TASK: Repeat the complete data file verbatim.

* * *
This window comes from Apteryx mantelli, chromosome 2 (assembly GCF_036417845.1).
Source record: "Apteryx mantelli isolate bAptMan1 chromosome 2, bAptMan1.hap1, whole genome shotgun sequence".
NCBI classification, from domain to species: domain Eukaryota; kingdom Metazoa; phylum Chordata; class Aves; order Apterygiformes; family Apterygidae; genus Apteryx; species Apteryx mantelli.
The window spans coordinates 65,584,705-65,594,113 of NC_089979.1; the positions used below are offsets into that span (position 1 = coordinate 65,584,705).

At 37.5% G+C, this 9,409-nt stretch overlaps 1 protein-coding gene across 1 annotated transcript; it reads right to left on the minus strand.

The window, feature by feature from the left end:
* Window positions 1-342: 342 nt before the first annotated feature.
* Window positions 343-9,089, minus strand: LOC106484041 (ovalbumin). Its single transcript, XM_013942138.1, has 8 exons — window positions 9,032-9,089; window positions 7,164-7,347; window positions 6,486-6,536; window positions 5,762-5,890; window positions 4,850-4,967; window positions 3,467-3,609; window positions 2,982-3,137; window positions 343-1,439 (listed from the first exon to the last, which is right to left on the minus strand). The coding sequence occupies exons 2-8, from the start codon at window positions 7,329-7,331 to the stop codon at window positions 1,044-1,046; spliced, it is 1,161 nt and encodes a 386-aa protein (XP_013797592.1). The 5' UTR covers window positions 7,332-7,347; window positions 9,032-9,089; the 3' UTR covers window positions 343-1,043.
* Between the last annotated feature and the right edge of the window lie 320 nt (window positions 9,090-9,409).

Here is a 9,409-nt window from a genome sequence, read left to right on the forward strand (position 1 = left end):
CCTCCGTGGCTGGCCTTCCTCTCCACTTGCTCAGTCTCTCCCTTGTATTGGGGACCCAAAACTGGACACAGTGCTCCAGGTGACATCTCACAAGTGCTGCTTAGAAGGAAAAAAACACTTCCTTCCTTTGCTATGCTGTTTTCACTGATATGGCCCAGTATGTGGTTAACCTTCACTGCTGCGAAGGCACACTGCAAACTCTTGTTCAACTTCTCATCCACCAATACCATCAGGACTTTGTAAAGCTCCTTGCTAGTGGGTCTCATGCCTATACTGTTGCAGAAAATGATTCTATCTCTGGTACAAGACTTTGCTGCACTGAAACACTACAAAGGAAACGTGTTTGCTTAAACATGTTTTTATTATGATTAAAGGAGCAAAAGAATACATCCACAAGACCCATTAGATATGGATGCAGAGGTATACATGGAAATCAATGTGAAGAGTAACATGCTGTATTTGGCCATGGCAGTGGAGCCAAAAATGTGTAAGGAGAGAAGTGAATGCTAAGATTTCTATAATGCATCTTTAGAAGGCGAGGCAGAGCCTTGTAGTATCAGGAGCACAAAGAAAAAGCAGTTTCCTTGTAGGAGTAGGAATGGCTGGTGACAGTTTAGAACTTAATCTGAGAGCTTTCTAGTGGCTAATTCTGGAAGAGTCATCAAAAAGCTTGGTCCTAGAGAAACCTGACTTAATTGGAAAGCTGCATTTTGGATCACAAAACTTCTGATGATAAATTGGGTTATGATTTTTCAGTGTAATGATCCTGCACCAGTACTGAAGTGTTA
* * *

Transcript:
This window comes from Apteryx mantelli, chromosome 2 (assembly GCF_036417845.1).
Source record: "Apteryx mantelli isolate bAptMan1 chromosome 2, bAptMan1.hap1, whole genome shotgun sequence".
NCBI classification, from domain to species: domain Eukaryota; kingdom Metazoa; phylum Chordata; class Aves; order Apterygiformes; family Apterygidae; genus Apteryx; species Apteryx mantelli.
The window spans coordinates 65,584,705-65,594,113 of NC_089979.1; the positions used below are offsets into that span (position 1 = coordinate 65,584,705).

At 37.5% G+C, this 9,409-nt stretch overlaps 1 protein-coding gene across 1 annotated transcript; it reads right to left on the minus strand.

The window, feature by feature from the left end:
* Window positions 1-342: 342 nt before the first annotated feature.
* Window positions 343-9,089, minus strand: LOC106484041 (ovalbumin). Its single transcript, XM_013942138.1, has 8 exons — window positions 9,032-9,089; window positions 7,164-7,347; window positions 6,486-6,536; window positions 5,762-5,890; window positions 4,850-4,967; window positions 3,467-3,609; window positions 2,982-3,137; window positions 343-1,439 (listed from the first exon to the last, which is right to left on the minus strand). The coding sequence occupies exons 2-8, from the start codon at window positions 7,329-7,331 to the stop codon at window positions 1,044-1,046; spliced, it is 1,161 nt and encodes a 386-aa protein (XP_013797592.1). The 5' UTR covers window positions 7,332-7,347; window positions 9,032-9,089; the 3' UTR covers window positions 343-1,043.
* Between the last annotated feature and the right edge of the window lie 320 nt (window positions 9,090-9,409).

Here is a 9,409-nt window from a genome sequence, read left to right on the forward strand (position 1 = left end):
CCTCCGTGGCTGGCCTTCCTCTCCACTTGCTCAGTCTCTCCCTTGTATTGGGGACCCAAAACTGGACACAGTGCTCCAGGTGACATCTCACAAGTGCTGCTTAGAAGGAAAAAAACACTTCCTTCCTTTGCTATGCTGTTTTCACTGATATGGCCCAGTATGTGGTTAACCTTCACTGCTGCGAAGGCACACTGCAAACTCTTGTTCAACTTCTCATCCACCAATACCATCAGGACTTTGTAAAGCTCCTTGCTAGTGGGTCTCATGCCTATACTGTTGCAGAAAATGATTCTATCTCTGGTACAAGACTTTGCTGCACTGAAACACTACAAAGGAAACGTGTTTGCTTAAACATGTTTTTATTATGATTAAAGGAGCAAAAGAATACATCCACAAGACCCATTAGATATGGATGCAGAGGTATACATGGAAATCAATGTGAAGAGTAACATGCTGTATTTGGCCATGGCAGTGGAGCCAAAAATGTGTAAGGAGAGAAGTGAATGCTAAGATTTCTATAATGCATCTTTAGAAGGCGAGGCAGAGCCTTGTAGTATCAGGAGCACAAAGAAAAAGCAGTTTCCTTGTAGGAGTAGGAATGGCTGGTGACAGTTTAGAACTTAATCTGAGAGCTTTCTAGTGGCTAATTCTGGAAGAGTCATCAAAAAGCTTGGTCCTAGAGAAACCTGACTTAATTGGAAAGCTGCATTTTGGATCACAAAACTTCTGATGATAAATTGGGTTATGATTTTTCAGTGTAATGATCCTGCACCAGTACTGAAGTGTTA